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How Does Dickens Present Childhood in Great Expectations?

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    A tough childhood was typical for a child living in the Victorian period, and that’s only if a baby survived till childhood – as infant mortality rates were extremely high. This is an experience Pip – our protagonist – knows well, as all five of his brothers are dead, buried in the graveyard at the beginning of the book alongside his parents. Pip and his sister – Mrs Joe Gargery – are the only survivors. If a child does survive, he or she would expect a life of child labour as education was not compulsory – and even those who went to school had to deal with a lot of corporal punishment.

    Pip himself is will one day be the apprentice of a blacksmith – Joe Gargery, “When I was old enough, I was to be apprenticed to Joe”. Pip says “I was to be”, implying he didn’t have much of a choice in the matter. This sort of treatment children must endure affects the readers on an emotional level as nowadays children are seen as weak and innocent. In the Victorian period, it was always ‘survival of the fittest’. The government did not give benefits or help as we come to expect now and so there was little chance of an orphan making something of himself like Pip does – something that must have been quite surreal to Victorian era readers. The Victorian period was also very capitalist – a very individualistic ethos of an economy that made people believe it’s their fault if you’re in poverty – further playing on why people couldn’t pull themselves up from the dirt in the way Pip would do.

    Dickens’ main interests as a writer would be to entertain as well as to gain recognition to be successful and make money. However, Dickens was very much a ‘people’s writer’, meaning that he listened to the praises and criticisms of his readers, and did more of or improved, respectively. Also, he wrote this novel in a serial. With weekly instalments – making it much easier to receive criticisms and act upon them. Dickens did not cater to any specific group or social class, his work was published in newspapers or journals that everyone read from. Another very famous novel courtesy of Dickens is Oliver Twist. There are some stark similarities between both Great Expectations and Oliver Twist; such as how both Pip and Oliver are both orphans, they both have interactions with convicts at an early age and most of all – in both novels, the protagonists want an escape from the misery in their lives. This book very much belongs to a ‘hybrid genre’ as it contains elements of many genres such as action, romance, and adventure, and to a lesser degree: comedy and thriller. Dickens’ style of writing – such as caricature and the constant portrayal of squalid and poverty-stricken settings in his novels – became known as ‘Dickensian’.

    Pip’s upbringing and life is not at all uncommon for a child of the Victorian era. Pip has lost both parents and five of six siblings. His sister is left to raise him and she did so very harshly. She frequently reminds him by using the phrase “…brought you up by hand”, to remind him that not only did she raise him by herself, she did so with strict discipline. This is further shown by the fact that his sister has named a cane ‘tickler’ so that Pip knows what is coming when she utters the name. Mrs Joe Gargery is no stranger to using ‘tickler’ either, a fact given away by Pip when he says, “Tickler was a wax-ended piece of cane, worn smooth by collision with my tickled frame.” It has been “worn smooth by collision”, suggesting it has been used many times.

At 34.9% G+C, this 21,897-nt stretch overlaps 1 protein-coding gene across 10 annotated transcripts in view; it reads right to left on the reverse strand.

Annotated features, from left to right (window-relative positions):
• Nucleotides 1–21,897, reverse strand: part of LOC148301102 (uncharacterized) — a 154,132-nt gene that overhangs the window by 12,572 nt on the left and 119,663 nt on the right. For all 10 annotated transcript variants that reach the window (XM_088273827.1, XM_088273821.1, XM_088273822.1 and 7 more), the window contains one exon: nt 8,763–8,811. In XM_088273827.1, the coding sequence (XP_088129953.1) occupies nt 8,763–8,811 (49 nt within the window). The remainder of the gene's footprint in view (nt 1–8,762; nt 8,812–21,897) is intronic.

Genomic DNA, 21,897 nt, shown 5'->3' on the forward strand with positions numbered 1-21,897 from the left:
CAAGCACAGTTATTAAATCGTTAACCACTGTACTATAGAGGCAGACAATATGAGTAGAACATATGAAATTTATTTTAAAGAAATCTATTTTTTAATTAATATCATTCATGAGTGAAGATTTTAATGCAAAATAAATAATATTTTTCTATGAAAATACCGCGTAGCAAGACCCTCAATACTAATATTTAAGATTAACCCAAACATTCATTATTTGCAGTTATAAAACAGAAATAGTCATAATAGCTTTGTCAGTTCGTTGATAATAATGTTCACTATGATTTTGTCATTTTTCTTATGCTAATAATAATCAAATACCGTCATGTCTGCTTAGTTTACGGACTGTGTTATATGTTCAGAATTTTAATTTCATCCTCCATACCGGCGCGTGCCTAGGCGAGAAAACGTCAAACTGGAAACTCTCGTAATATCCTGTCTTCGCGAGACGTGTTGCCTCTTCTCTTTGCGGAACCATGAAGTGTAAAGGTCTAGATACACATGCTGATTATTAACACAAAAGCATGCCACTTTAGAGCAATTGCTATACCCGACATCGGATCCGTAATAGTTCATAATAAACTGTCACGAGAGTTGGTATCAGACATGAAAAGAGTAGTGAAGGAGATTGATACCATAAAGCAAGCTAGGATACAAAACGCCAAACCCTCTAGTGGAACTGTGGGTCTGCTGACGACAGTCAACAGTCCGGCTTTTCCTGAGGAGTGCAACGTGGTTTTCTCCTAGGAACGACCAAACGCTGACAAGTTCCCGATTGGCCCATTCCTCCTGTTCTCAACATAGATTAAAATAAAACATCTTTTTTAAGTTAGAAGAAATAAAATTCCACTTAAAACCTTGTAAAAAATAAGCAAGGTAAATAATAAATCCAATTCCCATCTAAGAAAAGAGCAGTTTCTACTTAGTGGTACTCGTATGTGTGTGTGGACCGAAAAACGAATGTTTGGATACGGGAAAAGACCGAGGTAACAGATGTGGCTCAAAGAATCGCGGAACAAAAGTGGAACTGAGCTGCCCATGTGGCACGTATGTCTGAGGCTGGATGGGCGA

However, as physically weak as Pip may be presented, emotionally he is reasonably tough for a seven year old orphan. For instance, there is no indication of Pip crying when Magwitch – an escaped convict – was threatening him, despite how terrified and close he was to doing so, “…to keep myself from crying.” Naturally, he wanted to cry, but he had enough integrity to “keep…from” crying. Pip is also a very polite and civil child. Again, while being threatened and interrogated by Magwitch, Pip remained polite when he asked his name, “Pip. Pip, sir”, and also when departing from Magwitch, “Goo-good night, sir.” Addressing a man threatening to cut your liver out ‘sir’ or wishing him ‘good night’ is not just doing so out of fright, but Pip’s courteous nature.

    Adults generally look down upon Pip. He is constantly pushed around by most adults, with only a couple sympathetic towards him. His sister treats him the worst and constantly verbally and physically abuses him. For example, during a dinner party on Christmas Day where friends of the family were invited, Mrs Joe openly says to the whole table, “`Trouble?’ echoed my sister; `trouble?’ And then entered on a fearful catalogue of all the illnesses I had been guilty of…” She makes it no secret that she regrets ever raising him. However, she does seem to care for Pip all the same. When he was gone for a long time at the graveyard, Mrs Gargery went out looking for him, and when she finally found him at home she said, “…to wear me away with fret and fright and worrit” She was ‘fret’ with ‘fright’ and ‘worrit’, therefore it is only logical to assume that his sister’s cold and indifferent attitude to Pip – and to a lesser extent Joe – is just how she deals with the bad life she believes she has, “Perhaps if I warn’t a blacksmith’s wife…”.

    Joe, on the other hand, is the complete opposite of Mrs Joe. Joe and Pip are more like best friends than a father and son relationship. Pip himself attests that Joe is just a larger version of a child to him, “I always treated him as a larger species of child, and as no more than my equal.” Joe also cares a great deal for Pip, as shown by his actions during the very dinner party his sister scolded him in. Every time something bad was said about Pip, Joe offered Pip gravy to show that he does not feel the same way, “he always aided and comforted me when he could… and he always did so at dinner-time by giving me gravy”. During this particular dinner, Joe had to give Pip a lot of gravy to comfort him to a greater extent.